Culinary delights

The 'gastronomic route' starts in the northern mountains of Guadalajara, where you can enjoy roast lamb and kid (the most famous is the one of Jadraque). Traditional cuisine in Guadalajara and Soria ranges from garlic soup to Migas de Pastor, including seasonal dishes such as game and wild mushrooms. On the banks of the River Jalón, the Aragonese tradition and the proximity of the local farmland means that visitors can enjoy some of the area's fruit and vegetables. Here, gastronomy focuses on Calatayud, with typical dishes that include ternasco (young lamb), chickpeas with conger eel and fardeles. Wine from Calatayud, which was highly appreciated by the Roman poet Martial, has greatly evolved and some of the wineries included under this designation of origin make different wines that will surprise enthusiasts. You can complete your meals with typical sweets and deserts, such as yemas de Sigüenza, the tempting marinated sponge cakes from Guadalajara or frutas de Aragón, which are sweets made from crystallised fruit covered in chocolate, or you might prefer the main product from Guadalajara: honey, in any of its varieties and origins.

 

Signposting

For hikers, the Way is signposted along the entire route with two red lines (in sections where the Way of El Cid is not certified as a GR, in other words, a long distance track) and a red and white line in sections where it is certified as GR 160 Way of El Cid or coincides with another GR (long distance track). Both the maps and the route guides indicate the type of signposts you will find. You will also find information panels at the beginning and end of the stage, as well as posts with arrows indicating the way and markers.

 

Tips and recommendations
  • Length of the stages: it is best for each one to decide their own stages according to their strengths and personal preferences. Some people place the emphasis on doing exercise, others on the cultural side of the route and others on the simple pleasure of taking in the countryside and locations. The stages we suggest are a combination of all three and have been designed for average hikers walking under stable weather conditions to enjoy the route without too much stress.
  • Countryside, people, peace and quiet, solitude. Important: the hiking route on the Way of El Cid is not for everyone. Compared with other hiking routes that are much busier, the Way of El Cid on foot is today an introspective experience (most travellers do the route on bike, by car or motorbike). The large natural areas you will cross confirm this sensation. However, the contact with the people in the villages is fantastic and will turn your journey into a route laden with experiences. Indeed, all the hikers we talk to say their experience has been very positive and unforgettable, full of discoveries. It is another way of understanding the journey and you decide what you want to do: this is a route only for the brave.
  • Travel safely and unhurriedly: take the tracks and route guide with you. The route is signposted and we do maintenance on the signs every year; however, signs can also disappear (by accident, the weather, vandalism) and, in that case, especially when you are in the mountains, the track and route guide become very important. The main problem as far as getting lost is concerned comes in the villages: although we have placed signposts in many of them, we have not covered all of them and, even in those with signposts, you might not see the marks and not find the exit easily. Of course, it is best to ask a local and take the tracks and route guide with you, since they contain the indications you need to follow the route.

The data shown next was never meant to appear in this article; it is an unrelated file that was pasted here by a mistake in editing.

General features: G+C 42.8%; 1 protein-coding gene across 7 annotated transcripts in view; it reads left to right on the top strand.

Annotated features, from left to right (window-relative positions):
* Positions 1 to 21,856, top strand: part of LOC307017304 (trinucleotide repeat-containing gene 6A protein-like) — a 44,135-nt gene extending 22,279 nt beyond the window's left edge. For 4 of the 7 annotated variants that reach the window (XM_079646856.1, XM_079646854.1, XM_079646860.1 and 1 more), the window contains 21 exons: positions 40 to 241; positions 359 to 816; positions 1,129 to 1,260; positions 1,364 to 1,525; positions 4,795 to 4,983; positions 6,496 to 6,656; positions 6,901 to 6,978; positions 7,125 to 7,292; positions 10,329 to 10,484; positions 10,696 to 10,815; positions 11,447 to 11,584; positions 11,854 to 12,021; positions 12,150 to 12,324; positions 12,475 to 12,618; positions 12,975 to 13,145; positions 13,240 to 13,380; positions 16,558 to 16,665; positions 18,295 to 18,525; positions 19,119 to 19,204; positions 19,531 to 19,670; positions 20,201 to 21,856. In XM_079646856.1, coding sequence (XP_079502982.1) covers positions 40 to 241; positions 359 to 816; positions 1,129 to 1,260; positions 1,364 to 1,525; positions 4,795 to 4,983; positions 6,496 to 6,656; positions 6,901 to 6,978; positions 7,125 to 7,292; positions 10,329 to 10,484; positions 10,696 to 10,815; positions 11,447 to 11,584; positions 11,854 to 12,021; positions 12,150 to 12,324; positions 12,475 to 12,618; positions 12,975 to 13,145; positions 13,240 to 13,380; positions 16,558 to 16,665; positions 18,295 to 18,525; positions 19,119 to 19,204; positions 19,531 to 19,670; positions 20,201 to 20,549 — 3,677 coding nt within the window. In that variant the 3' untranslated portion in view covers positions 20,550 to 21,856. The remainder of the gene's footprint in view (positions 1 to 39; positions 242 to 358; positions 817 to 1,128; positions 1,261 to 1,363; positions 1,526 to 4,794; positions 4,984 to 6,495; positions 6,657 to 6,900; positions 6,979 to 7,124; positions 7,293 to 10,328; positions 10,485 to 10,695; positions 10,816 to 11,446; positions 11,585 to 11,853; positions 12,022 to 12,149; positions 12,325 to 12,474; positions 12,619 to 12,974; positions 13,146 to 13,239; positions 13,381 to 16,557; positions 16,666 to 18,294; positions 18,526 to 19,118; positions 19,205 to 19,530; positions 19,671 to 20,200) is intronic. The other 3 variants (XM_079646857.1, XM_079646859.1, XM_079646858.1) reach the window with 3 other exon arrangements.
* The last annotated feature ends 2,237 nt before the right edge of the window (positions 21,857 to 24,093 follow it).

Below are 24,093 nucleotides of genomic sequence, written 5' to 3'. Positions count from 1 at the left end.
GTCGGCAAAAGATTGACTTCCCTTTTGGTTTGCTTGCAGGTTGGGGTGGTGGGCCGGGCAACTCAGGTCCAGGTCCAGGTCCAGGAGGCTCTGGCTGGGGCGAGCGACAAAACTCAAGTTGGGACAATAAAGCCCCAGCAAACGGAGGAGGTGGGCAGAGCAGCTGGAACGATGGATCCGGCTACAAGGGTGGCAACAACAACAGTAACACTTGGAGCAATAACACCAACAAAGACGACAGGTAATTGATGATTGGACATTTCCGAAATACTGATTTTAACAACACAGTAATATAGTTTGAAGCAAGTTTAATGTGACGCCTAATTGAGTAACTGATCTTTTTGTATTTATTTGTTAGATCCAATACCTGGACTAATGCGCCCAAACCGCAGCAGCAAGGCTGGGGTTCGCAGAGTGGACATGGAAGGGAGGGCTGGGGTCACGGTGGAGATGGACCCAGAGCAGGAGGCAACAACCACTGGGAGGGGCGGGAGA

• On your way, you will come across fences with gates and the occasional electric fence. They are there to stop cattle escaping. If you see any cattle, don't worry; there are no fighting bulls! Simply go past the animals without frightening them and please remember to leave the gates as you found them!
  • Food and spares. One of the main advantages of the Way of El Cid is that it runs through very attractive places with few inhabitants: many of the villages are very small and they do not have food stores. Unless you have planned to eat in a bar or restaurant, it is very important to take some food with you (sandwiches, nuts, energy bars, etc.) in case you can't find anywhere to eat or buy food. Also remember to take water with you. In most of the villages, there are drinking fountains: remember to refill your water bottles before setting off again. Remember that you are in an area that has been 'borderland' since the Middle Ages.
  • Book your accommodation in advance. You are about to travel through one of the areas with the lowest population density in Europe. Some villages are very small and have limited infrastructures. Book your accommodation at the end of the stage in advance and if you change where you plan to finish the route, check that there is accommodation available there.
  • Get your Letter of safe conduct. The Letter of Safe Conduct is a personalised 'passport' you can have stamped at many towns and villages on the Way of El Cid. You can use it to get discounts of at least 10% in more than 200 places of accommodation and benefit from special offers. It is free and you can apply for it at any of the more than 70 tourist information offices on the route or at the Way of El Cid Consortium.
  • Your literary guide. You might think it's unnecessary weight, but for many it is essential: don't forget to take with you a copy of the Poem of The Cid; you will be able to recreate some of its passages on site. If your old Spanish is not so good, take a modern version!
  • And, of course, respect the signs you come across: damaging, knocking down or changing a sign means that those behind you might get lost.

Rev. JGG 16.05.17